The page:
He let images of Denis’ second birthday unfold before his mind’s eye. The memories took him back to a quiet, relaxing place that kept the red haze from overtaking him.
He and Natalya had been married for a bit over three years at that point. He had proposed when Alena got pregnant, encouraged by his brother who frequently told him that money was more patient than a woman’s heart was.
He remembered the dress she’d chosen for the birthday celebration. It was as red as a Christmas bow, with short puffy sleeves to match the silk blossom she wore in her coil of meticulously braided black hair. She hadn’t been the kind of beauty that turned heads when she walked down the street, but Andrey had fallen in love with the way her gentle face glowed when she was happy. She’d been very happy that day, recently married and full of hopes and dreams for their future.
Natalya was the angel, not me. I only borrowed her wings.
Only a handful of people knew that the luminescent wings that had become Radiant’s trademark were based off one of his wife’s designs. He’d discovered the sketch in the little notebook she occasionally used to take notes on her dreams before they faded from her memory. She hadn’t been a superstitious woman, but she strongly believed in the predictive power of dreams.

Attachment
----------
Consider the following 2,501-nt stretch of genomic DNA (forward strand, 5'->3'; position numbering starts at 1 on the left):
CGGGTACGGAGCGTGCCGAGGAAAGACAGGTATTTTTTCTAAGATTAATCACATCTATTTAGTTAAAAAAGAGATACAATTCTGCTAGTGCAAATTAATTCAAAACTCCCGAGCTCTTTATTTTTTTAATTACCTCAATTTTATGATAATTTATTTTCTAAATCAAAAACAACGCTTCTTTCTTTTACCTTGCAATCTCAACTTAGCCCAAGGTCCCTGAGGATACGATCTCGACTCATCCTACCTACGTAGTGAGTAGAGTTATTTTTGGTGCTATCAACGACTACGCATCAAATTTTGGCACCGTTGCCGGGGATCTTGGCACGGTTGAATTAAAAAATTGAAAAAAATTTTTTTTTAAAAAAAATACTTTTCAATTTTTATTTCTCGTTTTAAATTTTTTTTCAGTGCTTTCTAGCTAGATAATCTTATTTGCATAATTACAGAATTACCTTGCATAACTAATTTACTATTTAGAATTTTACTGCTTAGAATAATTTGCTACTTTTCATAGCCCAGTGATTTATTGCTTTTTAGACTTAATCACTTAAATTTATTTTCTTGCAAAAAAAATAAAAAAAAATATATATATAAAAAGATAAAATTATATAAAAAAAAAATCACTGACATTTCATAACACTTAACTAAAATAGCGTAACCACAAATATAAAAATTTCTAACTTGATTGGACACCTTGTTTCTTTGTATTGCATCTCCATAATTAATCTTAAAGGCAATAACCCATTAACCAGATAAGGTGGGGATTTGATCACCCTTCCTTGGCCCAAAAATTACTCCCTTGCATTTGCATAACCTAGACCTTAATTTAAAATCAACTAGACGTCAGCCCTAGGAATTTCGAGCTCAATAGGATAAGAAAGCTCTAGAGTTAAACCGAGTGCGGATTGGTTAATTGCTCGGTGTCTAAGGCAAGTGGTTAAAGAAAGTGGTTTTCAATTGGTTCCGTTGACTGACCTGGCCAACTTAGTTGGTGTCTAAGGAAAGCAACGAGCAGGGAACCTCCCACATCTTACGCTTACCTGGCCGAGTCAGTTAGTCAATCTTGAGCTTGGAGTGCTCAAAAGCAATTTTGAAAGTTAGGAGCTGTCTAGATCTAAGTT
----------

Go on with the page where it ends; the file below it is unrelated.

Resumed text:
None of them told you that you were going to be taken away from me. Andrey stared down at the simple gold ring that adorned his finger, absently brushing it with a thumb. He let go of the memory and occupied his mind by counting the seconds instead.
He got to a few hundred before the squeak of an opening door alerted him. The door to his brother’s office had opened fully, allowing a view of an empty chair, a narrow shelf stacked with tennis trophies and half of the ancient study desk Stepan had inherited from their father. There wasn’t a trace of Alena or Denis in sight.
“Where are they?” Andrey angrily asked the empty air ahead of him.
An unfamiliar male voice responded from somewhere behind him. It wasn’t the armored brute he’d seen before, but someone else. “They’re in there, but you’re not gonna find them before we’re out. If you’re not satisfied, good luck complaining to the boss. You can check in thirty seconds.”